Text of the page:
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Humboldt-Universität zu Berlin - bologna.lab - Neue Lehre. Neues Lernen

Berlin and the Age of the First World War

Taught by Tim Opitz

Monday, 10:00 - 12:00, Hausvogteilplatz 5-7, Room 0323-26

Course taught in English (with parts in German, depending on language level)


Course description

The First World War is by every right called “the great seminal catastrophe” of the 20th century and is the key to understand World, European, and German history. In many different ways the war is tightly entangled to the city of Berlin. Here, in the capital of the German Empire, one might have seen the dark clouds rising before the conflict and can trace the reasons of the outbreak. The German strategy for a war to come was outlined in Berlin and the course of war was planned in the military institutions of the capital. During the war the city first in August 1914 witnessed a huge outburst of patriotism and enthusiasm and saw an unprecedented internal political consolidation. During the long years of war and an unforeseen mass killing the Berliners saw the costs of war, all families lost friends and relatives, soldiers on (sick) leave and war invalids populated the streets. At the same time in the factories of the city the empty spots of those who fought the war had to be filled and here often women stepped in and claimed not only payment in return. The longer the war continued the harder life became at home: hunger and the lack of heat especially shaped the winters from 1917 onwards. During the Great War the whole notion of a home front was born. And when the war finally ended the hard times in Berlin did not come to an end: Internal political quarrels up to civil war like situations followed suit to the war and directly led inevitable to social conflict with millions of demobilized soldiers trying to reclaim prewar positions, war-profiteers trying to hold to their gains and at the same time much less to distribute in a beaten country and a city on the ground. On the streets of Berlin the First World War did not end for a very long time. One question troubled all Berliners: Who is responsible for this, the war and all the mess? The Kaiser, who was gone already; the new democrats, who tried to build the Weimar Republic, a state under the shadow of the hated Versailles treaty; the political left that played a large role in the postwar politics but was soon accused for the ‘stab in the back’? This question together with other direct and indirect repercussions of the First World War shaped the years to come and arguably led to the dissolution of the Republic into the reign of National Socialism.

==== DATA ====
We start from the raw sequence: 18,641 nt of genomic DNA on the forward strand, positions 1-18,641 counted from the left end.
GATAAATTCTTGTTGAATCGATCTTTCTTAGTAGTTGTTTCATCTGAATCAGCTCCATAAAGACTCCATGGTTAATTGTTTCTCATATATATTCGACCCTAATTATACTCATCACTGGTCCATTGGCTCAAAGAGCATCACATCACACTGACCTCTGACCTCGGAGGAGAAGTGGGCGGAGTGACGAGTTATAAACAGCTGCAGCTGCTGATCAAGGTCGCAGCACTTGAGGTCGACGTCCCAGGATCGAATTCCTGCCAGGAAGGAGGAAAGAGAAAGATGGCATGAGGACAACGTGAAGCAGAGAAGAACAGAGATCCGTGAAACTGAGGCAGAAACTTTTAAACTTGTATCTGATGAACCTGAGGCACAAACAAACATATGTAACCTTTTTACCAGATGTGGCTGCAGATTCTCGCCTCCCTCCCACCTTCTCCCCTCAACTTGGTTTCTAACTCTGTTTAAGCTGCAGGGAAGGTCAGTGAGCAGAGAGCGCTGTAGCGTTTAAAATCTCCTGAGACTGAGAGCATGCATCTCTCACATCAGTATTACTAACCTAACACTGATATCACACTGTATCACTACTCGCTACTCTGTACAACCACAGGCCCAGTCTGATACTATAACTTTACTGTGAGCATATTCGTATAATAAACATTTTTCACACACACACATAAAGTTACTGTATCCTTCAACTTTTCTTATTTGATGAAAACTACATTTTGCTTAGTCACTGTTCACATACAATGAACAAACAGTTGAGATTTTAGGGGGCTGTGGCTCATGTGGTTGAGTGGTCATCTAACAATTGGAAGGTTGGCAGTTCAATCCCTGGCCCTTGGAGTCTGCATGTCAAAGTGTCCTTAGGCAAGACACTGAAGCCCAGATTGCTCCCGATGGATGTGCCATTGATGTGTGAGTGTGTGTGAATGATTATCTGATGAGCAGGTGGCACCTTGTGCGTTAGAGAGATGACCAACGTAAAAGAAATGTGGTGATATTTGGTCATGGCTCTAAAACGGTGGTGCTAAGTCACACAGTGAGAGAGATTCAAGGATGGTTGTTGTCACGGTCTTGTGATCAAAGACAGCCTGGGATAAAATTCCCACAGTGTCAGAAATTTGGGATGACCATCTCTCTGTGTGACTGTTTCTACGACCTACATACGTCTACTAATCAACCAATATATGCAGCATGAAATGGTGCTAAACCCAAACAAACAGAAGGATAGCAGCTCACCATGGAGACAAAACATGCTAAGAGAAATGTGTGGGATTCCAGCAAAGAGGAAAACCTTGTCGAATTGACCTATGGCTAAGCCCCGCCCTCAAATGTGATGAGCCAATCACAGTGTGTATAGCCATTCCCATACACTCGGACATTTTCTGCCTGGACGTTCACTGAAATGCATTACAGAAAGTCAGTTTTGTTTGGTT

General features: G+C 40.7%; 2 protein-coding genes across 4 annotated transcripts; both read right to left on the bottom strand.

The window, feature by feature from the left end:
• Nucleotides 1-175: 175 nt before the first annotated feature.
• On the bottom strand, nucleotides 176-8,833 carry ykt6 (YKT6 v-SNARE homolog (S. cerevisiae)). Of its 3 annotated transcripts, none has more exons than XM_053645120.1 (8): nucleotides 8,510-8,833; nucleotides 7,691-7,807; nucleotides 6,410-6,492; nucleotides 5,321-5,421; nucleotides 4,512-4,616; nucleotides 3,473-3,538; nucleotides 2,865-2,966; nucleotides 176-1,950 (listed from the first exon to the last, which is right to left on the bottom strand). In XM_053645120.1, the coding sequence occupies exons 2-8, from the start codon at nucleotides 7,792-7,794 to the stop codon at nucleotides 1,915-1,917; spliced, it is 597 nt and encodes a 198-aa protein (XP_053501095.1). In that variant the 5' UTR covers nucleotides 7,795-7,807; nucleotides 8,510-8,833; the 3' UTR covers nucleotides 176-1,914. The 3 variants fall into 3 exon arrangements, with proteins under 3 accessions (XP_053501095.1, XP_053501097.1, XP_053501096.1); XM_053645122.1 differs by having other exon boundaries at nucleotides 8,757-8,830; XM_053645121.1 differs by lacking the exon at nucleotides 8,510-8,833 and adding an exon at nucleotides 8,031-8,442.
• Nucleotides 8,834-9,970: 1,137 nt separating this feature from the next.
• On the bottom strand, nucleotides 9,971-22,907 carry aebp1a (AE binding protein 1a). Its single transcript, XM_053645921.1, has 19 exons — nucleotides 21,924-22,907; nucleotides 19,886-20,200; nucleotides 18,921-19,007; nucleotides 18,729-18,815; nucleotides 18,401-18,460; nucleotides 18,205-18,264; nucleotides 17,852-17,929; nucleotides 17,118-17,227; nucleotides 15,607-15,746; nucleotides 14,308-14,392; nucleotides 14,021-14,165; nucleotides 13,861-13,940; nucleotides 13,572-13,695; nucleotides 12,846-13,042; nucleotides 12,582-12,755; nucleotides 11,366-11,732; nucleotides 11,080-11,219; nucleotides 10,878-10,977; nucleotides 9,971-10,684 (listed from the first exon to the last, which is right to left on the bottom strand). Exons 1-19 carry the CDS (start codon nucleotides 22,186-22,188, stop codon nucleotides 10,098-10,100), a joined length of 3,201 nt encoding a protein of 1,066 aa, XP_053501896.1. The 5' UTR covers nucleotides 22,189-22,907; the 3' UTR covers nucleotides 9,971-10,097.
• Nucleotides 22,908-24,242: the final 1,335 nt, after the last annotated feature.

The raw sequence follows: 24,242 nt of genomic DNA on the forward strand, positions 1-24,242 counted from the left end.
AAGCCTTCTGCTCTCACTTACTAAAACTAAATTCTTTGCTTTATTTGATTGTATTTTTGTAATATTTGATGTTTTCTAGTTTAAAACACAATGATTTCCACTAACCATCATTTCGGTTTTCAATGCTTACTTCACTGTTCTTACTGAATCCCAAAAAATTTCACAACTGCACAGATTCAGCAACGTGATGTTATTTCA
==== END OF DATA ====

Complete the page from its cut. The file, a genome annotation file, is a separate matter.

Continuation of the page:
The seminar will address many of the questions that arise studying the First World War and will trace them back to Berlin. In doing so it will provide an overview of the history of the First World War, Germany, and Berlin in the years from about 1900 to 1930. Furthermore it will give students a chance to look into special fields of interest as the possible variety is huge, from war and fighting to family life and youth in war, from everyday life to high politics in war time, from the rising of culture and literature after the war to the rising of the nazi party at the same time – just to name some. The seminar will work with research literature and primary sources alike and will give the students a chance to explore Berlin’s rich environment in terms of First World War and Berlin studies. A visit in the then open exhibition on the First World War in the Deutsches Historisches Museum will conclude the seminar and take a look at the current way of remembering the war.